The concentration of carbon dioxide (CO2) in the atmosphere reached its highest level in May, scientists from the National Oceanic and Atmospheric Administration of the United States (NOAA) announced this Thursday.
At the Mauna Loa observatory in Hawaii, the peak reached 417.1 parts per million, higher than in May last year, and despite the slowdown in CO2 emissions due to the covid-19 pandemic. According to scientists at NOAA and the University of California, the maximum value of CO2 in the atmosphere this year was 2.4 parts per million higher than the peak of 414.7 parts recorded in May 2019.
According to information published on the official NOAA website, the monthly CO2 values in Mauna Loa for the first time exceeded the threshold of 400 parts per million in 2014, and are now at levels that have not been reached in the atmosphere for several million years.
"Progress in reducing emissions is not visible in CO2 records", says, quoted in the official information, Pieter Tans, NOAA scientist. “We continue to compromise our planet”, with more global warming, more sea level rise and more extreme weather phenomena.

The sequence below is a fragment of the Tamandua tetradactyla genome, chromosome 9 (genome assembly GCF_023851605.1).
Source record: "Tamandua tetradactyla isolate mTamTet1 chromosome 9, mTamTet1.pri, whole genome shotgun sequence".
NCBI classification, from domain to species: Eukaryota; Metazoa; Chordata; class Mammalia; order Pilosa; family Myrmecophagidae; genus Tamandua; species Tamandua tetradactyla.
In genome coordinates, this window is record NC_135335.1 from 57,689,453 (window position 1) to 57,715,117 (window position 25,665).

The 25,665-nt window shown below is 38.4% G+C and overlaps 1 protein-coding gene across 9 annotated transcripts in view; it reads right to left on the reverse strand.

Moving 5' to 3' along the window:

Officials warn that if humans now stop emitting CO2, it would take thousands of years for emissions to be absorbed by the oceans and carbon dioxide levels to return to pre-industrial values.
The increase in CO2 in the atmosphere does not seem to reflect the reduction in polluting emissions caused by the slowdown in activity that covid-19 forced, but scientists explain that the drop in emissions would have to be much greater and add that variations must be taken into account. natural, since the way plants respond to seasonal and annual temperature variations. With an emission reduction of between 20% and 30% for six months to a year, a slowdown could be visible, they admit.
Although plants and oceans absorb about half of the 40 billion tonnes of CO2 pollution emitted by humans each year, the rate of increase in CO2 in the atmosphere has been steadily accelerating, they also say.